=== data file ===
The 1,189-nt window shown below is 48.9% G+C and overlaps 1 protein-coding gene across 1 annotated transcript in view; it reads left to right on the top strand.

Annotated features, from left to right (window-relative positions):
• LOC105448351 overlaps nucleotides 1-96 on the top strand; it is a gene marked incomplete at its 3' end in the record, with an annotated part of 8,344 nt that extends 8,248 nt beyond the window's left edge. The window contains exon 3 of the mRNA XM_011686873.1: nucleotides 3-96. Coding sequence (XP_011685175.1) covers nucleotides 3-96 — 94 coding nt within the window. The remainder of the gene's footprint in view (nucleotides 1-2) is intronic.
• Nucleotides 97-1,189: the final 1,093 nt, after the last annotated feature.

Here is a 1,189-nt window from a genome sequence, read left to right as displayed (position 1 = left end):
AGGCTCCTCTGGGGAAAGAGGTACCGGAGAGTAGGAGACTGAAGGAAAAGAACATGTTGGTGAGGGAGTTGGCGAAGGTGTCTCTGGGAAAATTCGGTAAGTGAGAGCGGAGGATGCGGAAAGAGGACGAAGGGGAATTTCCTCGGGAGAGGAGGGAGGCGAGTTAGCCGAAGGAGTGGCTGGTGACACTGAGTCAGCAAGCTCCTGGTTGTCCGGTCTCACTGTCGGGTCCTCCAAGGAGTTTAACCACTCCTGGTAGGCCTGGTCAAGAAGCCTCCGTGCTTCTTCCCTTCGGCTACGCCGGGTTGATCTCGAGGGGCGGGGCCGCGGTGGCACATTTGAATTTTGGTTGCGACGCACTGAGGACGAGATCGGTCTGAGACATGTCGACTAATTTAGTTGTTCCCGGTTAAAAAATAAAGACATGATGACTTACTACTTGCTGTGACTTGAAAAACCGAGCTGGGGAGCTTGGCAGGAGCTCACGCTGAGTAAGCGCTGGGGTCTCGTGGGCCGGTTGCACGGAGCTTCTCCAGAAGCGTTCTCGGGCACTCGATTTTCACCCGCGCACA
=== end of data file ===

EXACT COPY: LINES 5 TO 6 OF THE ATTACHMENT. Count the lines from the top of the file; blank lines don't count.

Here is a 1,189-nt window from a genome sequence, read left to right as displayed (position 1 = left end):
AGGCTCCTCTGGGGAAAGAGGTACCGGAGAGTAGGAGACTGAAGGAAAAGAACATGTTGGTGAGGGAGTTGGCGAAGGTGTCTCTGGGAAAATTCGGTAAGTGAGAGCGGAGGATGCGGAAAGAGGACGAAGGGGAATTTCCTCGGGAGAGGAGGGAGGCGAGTTAGCCGAAGGAGTGGCTGGTGACACTGAGTCAGCAAGCTCCTGGTTGTCCGGTCTCACTGTCGGGTCCTCCAAGGAGTTTAACCACTCCTGGTAGGCCTGGTCAAGAAGCCTCCGTGCTTCTTCCCTTCGGCTACGCCGGGTTGATCTCGAGGGGCGGGGCCGCGGTGGCACATTTGAATTTTGGTTGCGACGCACTGAGGACGAGATCGGTCTGAGACATGTCGACTAATTTAGTTGTTCCCGGTTAAAAAATAAAGACATGATGACTTACTACTTGCTGTGACTTGAAAAACCGAGCTGGGGAGCTTGGCAGGAGCTCACGCTGAGTAAGCGCTGGGGTCTCGTGGGCCGGTTGCACGGAGCTTCTCCAGAAGCGTTCTCGGGCACTCGATTTTCACCCGCGCACA